“The first thing you pick up is the emotional tone of a work. That’s something I learned from Cézanne,” he added.

“Well, Cézanne is a pretty good role model, but the first thing that I look at are the technical aspects of a painting and only then, at anything else.”

“I go with a gut feeling as did Cézanne,” Stephen said.

“Guts aside, both you and Cézanne are pretty good technical painters.”

“Let’s not compare me with Cézanne, but seriously, people who look at my paintings who know me see them differently than those who don’t.”

“So, the trick, if you are going to make any money out of this racket, is to get to know more people and that’s where I come in.”

“And what are you going to do?”

“It’s already happening. Lots of people are reading my blog posts about our project. The answer, my friend, is written on the web.”

Stephen and I had been talking all summer about a better way to market art than through the traditional gallery/artists model. Communication is now worldwide and instantaneous. The question is how do you use these new technologies to market something as material as painting in a way that is beneficial to artists. With new technologies there should be new ideas. Artists should be able to deal directly with buyers be they across town or halfway around world.

“Somehow, I can’t visualize the look of it. People want to see the real thing before they part with real cash,” Stephen said.

“Of course, but there are ways around it. Artists need agents just like musicians who work on their behalf worldwide and its a very different role than is currently being done by dealers and galleries.”

“I’m game, but where do you start?” he asked.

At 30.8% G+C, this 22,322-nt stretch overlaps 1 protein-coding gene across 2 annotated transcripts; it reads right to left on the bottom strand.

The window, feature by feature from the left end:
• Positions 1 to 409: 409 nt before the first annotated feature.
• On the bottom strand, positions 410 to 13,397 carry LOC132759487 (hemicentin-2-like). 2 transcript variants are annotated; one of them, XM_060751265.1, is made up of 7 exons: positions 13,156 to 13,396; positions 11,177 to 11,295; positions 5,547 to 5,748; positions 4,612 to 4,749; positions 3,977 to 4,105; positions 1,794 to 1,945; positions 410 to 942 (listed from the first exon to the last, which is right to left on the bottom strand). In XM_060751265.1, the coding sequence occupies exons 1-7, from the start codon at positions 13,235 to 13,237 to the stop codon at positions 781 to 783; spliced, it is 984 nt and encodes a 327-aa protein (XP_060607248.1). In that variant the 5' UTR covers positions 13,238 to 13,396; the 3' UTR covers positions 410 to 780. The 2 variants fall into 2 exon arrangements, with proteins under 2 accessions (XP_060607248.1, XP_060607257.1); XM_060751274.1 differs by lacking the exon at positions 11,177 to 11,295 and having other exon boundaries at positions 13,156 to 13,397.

“Small. It’s something we should really look into this fall. Perhaps we could find two or three artists here in New Brunswick who would be interested. I have some friends here who really know their way around the web who might be interested to help.”

“OK, but let’s get back to work.”

“Sure, but tell me, do you remember the first painting, or close to it, that really turned you on?” I said.

“One I remember, from when I was young, is a copy of a Winslow Homer painting at the Beaverbrook Art Gallery, After the Rain.”

“Homer was quite the painter, especially his watercolours. How about something later and original and not a copy.”

“Picasso’s Three Musicians. It’s so loaded. So much expression,” he said.

“Weird, that’s a painting that knocked my socks off too. I remember when I first saw it at MOMA in 1956. I was in New York awaiting shipment to Korea after finishing the US Army photo school in New Jersey. Changed my life, I think.”

“Yeah, he just nailed it, didn’t he? A couple of other artists I like are the Pratts and David Blackwood. It’s a Newfoundland thing, but, on the whole, I think that Tom Forrestall is a better painter.”

“Well, I should get you down to Halifax, really Dartmouth, to meet Tom. I am doing some work on him and I have known him for years.”

“I would like that.”

We agreed that we had better try and work every day until he leaves for home, but I might end up having to go to Fredericton for a couple of sittings as well. “I think this is all going to turn out well after all,” he said. “I couldn’t agree more. I think we will both have our fifteen minutes of fame.”

“That’s fourteen minutes more than most people get,” he added.

VH 5Sept

© Virgil Hammock, Sackville NB, Canada, Sunday, December 8, 2013.